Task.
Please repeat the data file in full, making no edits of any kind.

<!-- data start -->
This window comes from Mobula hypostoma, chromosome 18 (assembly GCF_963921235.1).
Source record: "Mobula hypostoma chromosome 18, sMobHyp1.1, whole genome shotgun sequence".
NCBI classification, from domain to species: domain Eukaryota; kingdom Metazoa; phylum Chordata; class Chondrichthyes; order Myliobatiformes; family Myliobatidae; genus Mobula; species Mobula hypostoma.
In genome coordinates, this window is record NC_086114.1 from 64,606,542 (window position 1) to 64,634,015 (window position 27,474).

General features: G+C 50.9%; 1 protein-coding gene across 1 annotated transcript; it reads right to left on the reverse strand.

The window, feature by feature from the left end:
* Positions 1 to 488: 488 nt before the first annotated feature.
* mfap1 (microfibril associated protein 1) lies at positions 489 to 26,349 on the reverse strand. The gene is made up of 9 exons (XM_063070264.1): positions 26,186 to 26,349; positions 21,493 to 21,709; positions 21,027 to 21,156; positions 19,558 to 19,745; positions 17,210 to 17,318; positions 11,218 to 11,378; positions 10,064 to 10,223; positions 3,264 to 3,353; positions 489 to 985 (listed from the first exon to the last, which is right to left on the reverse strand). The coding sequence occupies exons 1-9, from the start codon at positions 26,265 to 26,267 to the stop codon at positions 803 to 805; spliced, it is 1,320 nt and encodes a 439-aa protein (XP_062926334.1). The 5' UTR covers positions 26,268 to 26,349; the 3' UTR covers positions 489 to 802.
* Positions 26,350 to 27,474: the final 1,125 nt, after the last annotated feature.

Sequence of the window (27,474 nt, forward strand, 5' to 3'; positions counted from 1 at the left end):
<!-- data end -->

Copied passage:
This window comes from Mobula hypostoma, chromosome 18 (assembly GCF_963921235.1).
Source record: "Mobula hypostoma chromosome 18, sMobHyp1.1, whole genome shotgun sequence".
NCBI classification, from domain to species: domain Eukaryota; kingdom Metazoa; phylum Chordata; class Chondrichthyes; order Myliobatiformes; family Myliobatidae; genus Mobula; species Mobula hypostoma.
In genome coordinates, this window is record NC_086114.1 from 64,606,542 (window position 1) to 64,634,015 (window position 27,474).

General features: G+C 50.9%; 1 protein-coding gene across 1 annotated transcript; it reads right to left on the reverse strand.

The window, feature by feature from the left end:
* Positions 1 to 488: 488 nt before the first annotated feature.
* mfap1 (microfibril associated protein 1) lies at positions 489 to 26,349 on the reverse strand. The gene is made up of 9 exons (XM_063070264.1): positions 26,186 to 26,349; positions 21,493 to 21,709; positions 21,027 to 21,156; positions 19,558 to 19,745; positions 17,210 to 17,318; positions 11,218 to 11,378; positions 10,064 to 10,223; positions 3,264 to 3,353; positions 489 to 985 (listed from the first exon to the last, which is right to left on the reverse strand). The coding sequence occupies exons 1-9, from the start codon at positions 26,265 to 26,267 to the stop codon at positions 803 to 805; spliced, it is 1,320 nt and encodes a 439-aa protein (XP_062926334.1). The 5' UTR covers positions 26,268 to 26,349; the 3' UTR covers positions 489 to 802.
* Positions 26,350 to 27,474: the final 1,125 nt, after the last annotated feature.

Sequence of the window (27,474 nt, forward strand, 5' to 3'; positions counted from 1 at the left end):